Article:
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Teaching/Learning Center

Writing Assignment Prompts

Writing Successful Assignment Prompts

- the key is to provide clear and direct communication to your students. 

- keep it concise and focused.

- consider what they need to know to complete the assignment.

- think about what type of work you want to see and go from there.

- consider including a step guide if assignment is complex.

 

Avoid:

- long and complicated explanations.

 

Resource: How Do I Create Meaningful Assignments?

 

Features of Effective Assignment Prompts:

  1. explains what you want them to do (the task + procedure)
  2. provides the purpose + goals (why this assignment is important)
  3. includes specific format information
  4. includes grading criteria like a rubric so students are aware of instructor expectations

More Top Tips

From: "Pedagogy Unbound: How to Make Your Assignments Better

  • Offer both a big-picture and a close-up view of the assignment at the outset.
  • Show examples, and keep them online
  • Teach students how to complete the assignment
  • "Dogfood" (test) your own assignments

Student Level

Consider the student level. Beginning students may need more direction and guidance. For intermediate or advanced students, you want to allow students more freedom and flexibility to develop their own topics and encourage more critical thinking. 

 

Online resource for creative writing prompts.

Building a Syllabus

Your Academic Department will provide you with a custom syllabus template that includes specific information they would like you to incorporate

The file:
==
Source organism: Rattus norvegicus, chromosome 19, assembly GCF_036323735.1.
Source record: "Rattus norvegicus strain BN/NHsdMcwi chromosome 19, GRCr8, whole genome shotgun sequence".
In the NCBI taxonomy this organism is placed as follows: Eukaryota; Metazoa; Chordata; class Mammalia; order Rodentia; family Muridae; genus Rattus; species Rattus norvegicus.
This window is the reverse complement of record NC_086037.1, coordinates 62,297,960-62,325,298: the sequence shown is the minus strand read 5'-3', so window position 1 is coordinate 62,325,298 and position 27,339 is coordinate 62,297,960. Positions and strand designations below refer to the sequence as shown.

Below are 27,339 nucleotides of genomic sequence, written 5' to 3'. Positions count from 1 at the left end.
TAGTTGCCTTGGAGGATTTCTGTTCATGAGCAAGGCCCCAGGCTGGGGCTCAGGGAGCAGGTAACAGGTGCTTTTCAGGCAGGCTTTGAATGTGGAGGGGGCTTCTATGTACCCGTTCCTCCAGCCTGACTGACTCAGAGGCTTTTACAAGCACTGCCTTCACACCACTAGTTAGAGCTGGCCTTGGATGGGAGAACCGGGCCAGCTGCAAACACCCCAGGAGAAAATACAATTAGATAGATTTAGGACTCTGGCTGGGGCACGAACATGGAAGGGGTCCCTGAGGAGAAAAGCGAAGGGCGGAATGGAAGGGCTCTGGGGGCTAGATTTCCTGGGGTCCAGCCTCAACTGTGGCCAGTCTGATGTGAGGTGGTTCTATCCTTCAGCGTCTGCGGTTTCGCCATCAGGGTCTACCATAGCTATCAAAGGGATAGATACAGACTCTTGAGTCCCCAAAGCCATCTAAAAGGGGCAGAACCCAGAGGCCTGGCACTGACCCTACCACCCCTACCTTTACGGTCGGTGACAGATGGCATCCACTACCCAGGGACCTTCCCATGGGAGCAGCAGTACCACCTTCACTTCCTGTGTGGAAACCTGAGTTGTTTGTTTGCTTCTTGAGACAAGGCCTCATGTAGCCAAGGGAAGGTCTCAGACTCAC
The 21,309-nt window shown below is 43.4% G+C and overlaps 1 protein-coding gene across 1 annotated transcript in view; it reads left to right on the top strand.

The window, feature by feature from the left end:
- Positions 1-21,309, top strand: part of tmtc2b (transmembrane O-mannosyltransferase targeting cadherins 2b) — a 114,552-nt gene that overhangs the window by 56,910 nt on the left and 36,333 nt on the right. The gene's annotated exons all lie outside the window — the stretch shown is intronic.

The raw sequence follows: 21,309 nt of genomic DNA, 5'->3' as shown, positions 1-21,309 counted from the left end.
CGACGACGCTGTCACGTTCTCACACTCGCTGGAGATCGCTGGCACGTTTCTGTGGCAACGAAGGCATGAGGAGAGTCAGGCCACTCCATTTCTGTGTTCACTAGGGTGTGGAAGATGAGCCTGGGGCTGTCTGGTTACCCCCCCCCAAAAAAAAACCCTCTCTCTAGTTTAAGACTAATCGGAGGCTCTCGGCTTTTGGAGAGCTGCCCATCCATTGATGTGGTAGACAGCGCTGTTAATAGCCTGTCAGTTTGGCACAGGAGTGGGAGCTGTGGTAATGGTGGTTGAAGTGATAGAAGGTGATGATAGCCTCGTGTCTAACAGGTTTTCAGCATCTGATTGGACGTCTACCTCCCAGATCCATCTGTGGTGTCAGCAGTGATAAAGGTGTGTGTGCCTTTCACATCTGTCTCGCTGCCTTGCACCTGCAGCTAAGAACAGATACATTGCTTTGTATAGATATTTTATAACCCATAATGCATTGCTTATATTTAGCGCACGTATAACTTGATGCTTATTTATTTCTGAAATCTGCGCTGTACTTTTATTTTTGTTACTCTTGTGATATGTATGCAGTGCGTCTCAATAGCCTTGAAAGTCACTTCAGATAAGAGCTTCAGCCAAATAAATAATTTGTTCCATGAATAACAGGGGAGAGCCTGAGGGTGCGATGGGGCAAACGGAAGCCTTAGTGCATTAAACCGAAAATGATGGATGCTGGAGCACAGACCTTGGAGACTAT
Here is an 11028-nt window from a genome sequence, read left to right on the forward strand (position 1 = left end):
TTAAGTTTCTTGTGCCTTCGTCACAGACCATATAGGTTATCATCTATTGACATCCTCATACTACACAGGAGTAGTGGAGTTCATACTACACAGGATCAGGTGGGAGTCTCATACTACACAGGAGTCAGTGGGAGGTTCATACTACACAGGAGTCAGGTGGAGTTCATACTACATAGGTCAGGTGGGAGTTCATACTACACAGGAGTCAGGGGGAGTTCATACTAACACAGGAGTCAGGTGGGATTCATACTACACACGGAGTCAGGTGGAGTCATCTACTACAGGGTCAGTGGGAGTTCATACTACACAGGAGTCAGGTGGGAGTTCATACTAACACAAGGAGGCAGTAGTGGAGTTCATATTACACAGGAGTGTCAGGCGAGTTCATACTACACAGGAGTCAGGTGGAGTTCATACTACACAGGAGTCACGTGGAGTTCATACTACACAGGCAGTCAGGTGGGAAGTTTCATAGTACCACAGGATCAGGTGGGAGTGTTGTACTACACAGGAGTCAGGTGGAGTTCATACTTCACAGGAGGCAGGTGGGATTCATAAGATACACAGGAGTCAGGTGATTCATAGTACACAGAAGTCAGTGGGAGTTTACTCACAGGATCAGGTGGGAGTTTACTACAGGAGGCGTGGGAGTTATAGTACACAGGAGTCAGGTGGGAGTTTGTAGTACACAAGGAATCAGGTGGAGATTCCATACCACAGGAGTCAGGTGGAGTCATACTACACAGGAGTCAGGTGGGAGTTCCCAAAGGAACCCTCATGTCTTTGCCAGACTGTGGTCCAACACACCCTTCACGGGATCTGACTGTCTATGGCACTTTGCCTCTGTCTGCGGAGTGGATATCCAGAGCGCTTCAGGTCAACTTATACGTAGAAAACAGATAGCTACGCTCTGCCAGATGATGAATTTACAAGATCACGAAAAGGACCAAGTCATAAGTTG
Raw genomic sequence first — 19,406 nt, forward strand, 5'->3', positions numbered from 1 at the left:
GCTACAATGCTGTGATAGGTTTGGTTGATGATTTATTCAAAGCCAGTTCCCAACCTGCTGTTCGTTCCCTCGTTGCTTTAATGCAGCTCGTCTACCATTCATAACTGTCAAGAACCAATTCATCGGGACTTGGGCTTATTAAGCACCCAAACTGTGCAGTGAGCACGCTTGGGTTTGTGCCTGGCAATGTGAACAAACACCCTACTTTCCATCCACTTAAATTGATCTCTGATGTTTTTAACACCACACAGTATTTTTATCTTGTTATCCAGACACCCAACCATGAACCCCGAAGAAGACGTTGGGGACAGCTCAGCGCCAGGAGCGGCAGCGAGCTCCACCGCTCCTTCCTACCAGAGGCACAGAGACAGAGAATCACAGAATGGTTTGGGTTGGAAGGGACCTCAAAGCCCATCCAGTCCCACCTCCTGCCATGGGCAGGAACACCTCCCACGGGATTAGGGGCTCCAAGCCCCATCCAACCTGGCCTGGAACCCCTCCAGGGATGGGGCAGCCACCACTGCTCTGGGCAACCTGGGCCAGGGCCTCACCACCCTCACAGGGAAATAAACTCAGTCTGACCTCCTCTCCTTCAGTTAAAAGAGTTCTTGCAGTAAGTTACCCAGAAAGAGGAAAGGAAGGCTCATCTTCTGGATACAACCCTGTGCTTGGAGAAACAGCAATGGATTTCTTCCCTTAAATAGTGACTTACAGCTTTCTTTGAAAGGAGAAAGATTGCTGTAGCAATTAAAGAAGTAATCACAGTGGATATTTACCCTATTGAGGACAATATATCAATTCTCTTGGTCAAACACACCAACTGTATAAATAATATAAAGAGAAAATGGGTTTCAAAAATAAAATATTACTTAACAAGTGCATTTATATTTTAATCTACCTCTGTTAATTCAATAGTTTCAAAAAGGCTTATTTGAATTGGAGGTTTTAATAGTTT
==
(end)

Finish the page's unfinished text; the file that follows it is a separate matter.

Here are some helpful how-to resources for building a syllabus.

  •  Lynda.com tutorial on how to write a syllabus.

Developing Learning Objectives

Step 1: Pick your type of knowledge

Types of knowledge are categorized on the knowledge dimension from concrete to abstract.  The major categories are factual, conceptual, procedural and metacognitive.  See the pdf for more details.

Step 2: Pick your verb

Verbs correspond with different levels of cognitive processing and are categorized from lower order thinking skills to higher order thinking skills.  The major categories are to remember, understand, apply, analyze, evaluate, and create.

Step 3: Use the chart to track learning objectives

No more than four learning objectives should be used at a time.  Objectives should include both lower level and higher level cognitive processing as well as concrete and abstract knowledge types.  

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